In order to get permission to sell crafts using the trademark of a third party you will need to negotiate a trademark license with the holder of the appropriate trademark. Some organizations may be happy to license their marks for use free of charge provided that you identify the appropriate source of the trademark. Other organizations may require that you provide them with a sample of the crafts you intend to sell or other guarantees that you will not misuse their mark.
Trademarks are used to protect the goodwill associated with a product or service and to correctly identify the individual or organization providing those goods or services. Because your use of a trademark on a craft could create consumer confusion as to the source of the craft, it is important that you get permission to use a third party trademark before using a trademark on your crafts as you could face charges for trademark infringement or trademark dilution.
Locate the Owner
The best way to begin the process of getting permission to sell crafts with a trademark is to identify the correct owner of the trademark. In some instances, the registration for the mark you want to use may have lapsed so you will not need to actually negotiate a license. Search for the trademark at the United States Patent and Trademark Office's search system located in the resources section. You may also search for the trademark in any applicable state trademark databases.
Once of you located the correct owner of the trademark you wish to use, determine if they have a trademark licensing office or an attorney of record. Contact the attorney or trademark licensing office and determine if the organization has a standard protocol for licensing their trademark for uses such as crafts. If the organization does not have a protocol regarding trademark licensing, ask if they would be amenable to a proposed licensing agreement and have a licensing agreement prepared by a trademark attorney. Many large organizations have trademark licensing departments that regularly handle these types of requests.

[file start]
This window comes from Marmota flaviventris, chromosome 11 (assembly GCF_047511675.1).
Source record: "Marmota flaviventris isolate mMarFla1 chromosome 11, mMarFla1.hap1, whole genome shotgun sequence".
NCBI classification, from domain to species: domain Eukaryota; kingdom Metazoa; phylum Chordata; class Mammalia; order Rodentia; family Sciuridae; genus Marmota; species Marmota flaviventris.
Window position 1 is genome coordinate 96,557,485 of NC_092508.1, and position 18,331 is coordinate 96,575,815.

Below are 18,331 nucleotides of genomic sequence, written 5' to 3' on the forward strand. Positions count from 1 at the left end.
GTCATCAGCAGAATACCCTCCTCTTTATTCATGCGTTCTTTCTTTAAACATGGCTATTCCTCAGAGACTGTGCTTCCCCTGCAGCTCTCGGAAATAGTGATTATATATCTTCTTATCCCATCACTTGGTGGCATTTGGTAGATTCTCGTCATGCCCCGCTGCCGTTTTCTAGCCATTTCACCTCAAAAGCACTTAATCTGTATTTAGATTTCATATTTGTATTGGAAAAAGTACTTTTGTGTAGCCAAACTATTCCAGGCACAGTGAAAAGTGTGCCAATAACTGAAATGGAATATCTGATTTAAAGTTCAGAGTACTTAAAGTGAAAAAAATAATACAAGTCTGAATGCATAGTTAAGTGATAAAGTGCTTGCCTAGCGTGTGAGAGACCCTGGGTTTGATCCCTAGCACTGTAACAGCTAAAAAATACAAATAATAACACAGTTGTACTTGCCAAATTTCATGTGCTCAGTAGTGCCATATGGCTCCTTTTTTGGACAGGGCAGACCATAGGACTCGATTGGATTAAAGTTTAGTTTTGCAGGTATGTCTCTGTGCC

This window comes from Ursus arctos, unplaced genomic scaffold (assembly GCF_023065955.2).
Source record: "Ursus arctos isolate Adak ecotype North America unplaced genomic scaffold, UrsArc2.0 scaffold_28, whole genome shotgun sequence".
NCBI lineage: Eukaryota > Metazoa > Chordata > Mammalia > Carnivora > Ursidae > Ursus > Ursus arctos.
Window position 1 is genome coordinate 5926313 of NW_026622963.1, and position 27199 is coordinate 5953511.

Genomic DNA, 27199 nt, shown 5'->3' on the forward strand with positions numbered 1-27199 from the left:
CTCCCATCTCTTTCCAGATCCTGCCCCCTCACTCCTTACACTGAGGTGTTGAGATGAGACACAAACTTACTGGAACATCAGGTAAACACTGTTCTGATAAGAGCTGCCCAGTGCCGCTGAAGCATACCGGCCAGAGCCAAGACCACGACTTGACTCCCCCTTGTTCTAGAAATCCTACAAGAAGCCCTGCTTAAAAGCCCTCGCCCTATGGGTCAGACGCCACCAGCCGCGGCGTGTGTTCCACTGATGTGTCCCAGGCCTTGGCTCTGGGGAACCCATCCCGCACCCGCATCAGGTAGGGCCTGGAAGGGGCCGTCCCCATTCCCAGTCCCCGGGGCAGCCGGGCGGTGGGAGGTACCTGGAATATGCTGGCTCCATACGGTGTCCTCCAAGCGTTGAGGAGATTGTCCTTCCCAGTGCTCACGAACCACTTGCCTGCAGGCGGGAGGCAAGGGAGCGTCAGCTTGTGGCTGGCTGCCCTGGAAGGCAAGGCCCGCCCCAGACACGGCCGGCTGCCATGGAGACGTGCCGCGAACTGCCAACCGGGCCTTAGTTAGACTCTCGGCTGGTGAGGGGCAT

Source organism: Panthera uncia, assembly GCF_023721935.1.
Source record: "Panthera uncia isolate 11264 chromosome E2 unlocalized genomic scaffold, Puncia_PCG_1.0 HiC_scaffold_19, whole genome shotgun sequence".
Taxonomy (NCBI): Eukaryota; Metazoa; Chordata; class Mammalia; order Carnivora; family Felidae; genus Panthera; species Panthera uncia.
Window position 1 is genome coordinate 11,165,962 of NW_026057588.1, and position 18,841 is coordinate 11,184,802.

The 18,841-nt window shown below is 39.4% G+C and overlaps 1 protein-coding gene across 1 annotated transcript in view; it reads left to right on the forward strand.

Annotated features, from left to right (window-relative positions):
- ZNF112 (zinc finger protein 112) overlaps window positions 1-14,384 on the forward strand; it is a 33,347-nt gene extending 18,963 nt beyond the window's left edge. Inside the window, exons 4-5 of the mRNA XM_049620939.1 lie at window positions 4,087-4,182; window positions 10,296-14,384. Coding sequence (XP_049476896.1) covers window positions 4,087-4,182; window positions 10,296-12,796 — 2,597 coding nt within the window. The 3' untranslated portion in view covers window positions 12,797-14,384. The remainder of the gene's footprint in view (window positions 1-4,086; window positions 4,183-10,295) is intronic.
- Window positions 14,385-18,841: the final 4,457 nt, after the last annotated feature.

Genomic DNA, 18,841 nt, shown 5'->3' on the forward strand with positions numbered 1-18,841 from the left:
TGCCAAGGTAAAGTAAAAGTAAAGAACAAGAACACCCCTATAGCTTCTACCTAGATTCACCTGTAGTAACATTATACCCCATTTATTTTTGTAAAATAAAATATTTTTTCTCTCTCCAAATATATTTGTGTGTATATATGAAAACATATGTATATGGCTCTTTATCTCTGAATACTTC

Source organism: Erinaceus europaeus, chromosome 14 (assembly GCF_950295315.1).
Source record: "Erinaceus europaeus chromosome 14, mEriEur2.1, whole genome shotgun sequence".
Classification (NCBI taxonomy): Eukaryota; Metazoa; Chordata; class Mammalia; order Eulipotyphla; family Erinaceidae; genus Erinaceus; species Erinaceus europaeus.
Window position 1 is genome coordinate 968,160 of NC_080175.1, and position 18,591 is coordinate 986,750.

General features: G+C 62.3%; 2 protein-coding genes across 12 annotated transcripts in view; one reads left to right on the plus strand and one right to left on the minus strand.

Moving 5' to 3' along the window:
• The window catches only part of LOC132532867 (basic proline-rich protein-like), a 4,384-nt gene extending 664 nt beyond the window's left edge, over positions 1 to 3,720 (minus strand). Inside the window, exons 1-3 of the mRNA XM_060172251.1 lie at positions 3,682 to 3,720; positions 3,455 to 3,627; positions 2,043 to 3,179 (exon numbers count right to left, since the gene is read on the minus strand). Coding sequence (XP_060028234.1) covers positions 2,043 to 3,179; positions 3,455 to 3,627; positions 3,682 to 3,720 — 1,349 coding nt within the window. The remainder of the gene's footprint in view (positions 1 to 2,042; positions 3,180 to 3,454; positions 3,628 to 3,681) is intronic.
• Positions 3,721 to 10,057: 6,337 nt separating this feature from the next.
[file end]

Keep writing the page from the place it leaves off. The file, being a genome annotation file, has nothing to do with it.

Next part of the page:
Trademark licensing agreements often contain terms protecting the holder of the trademark and limiting the licensee's use of the mark to a specified purpose. You should have designs and examples of your proposed craft ready for disclosure as the organization may have an approval process. Additionally, the organization may require that you sign a royalty agreement guaranteeing them royalties on each craft you sell.
- Qoop: Copyright and Trademark Permission Request Sample Form
- St. John Ambulance: Request for Permission to Use Trademark
- University of Tennessee: Office of Trademark Licensing
- University of Texas: Office of Trademark Licensing
- University of North Caroline Charlotte: Licensing FAQs
- United States Patent and Trademark Office: Trademark Electronic Search System
Louis Kroeck started writing professionally under the direction of Andrew Samtoy from the "Cleveland Sandwich Board" in 2006. Kroeck is an attorney out of Pittsburgh, Pennsylvania specializing in civil litigation, intellectual property law and entertainment law. He has a B.S from the Pennsylvania State University in information science technology and a J.D. from Case Western Reserve University in Cleveland, Ohio.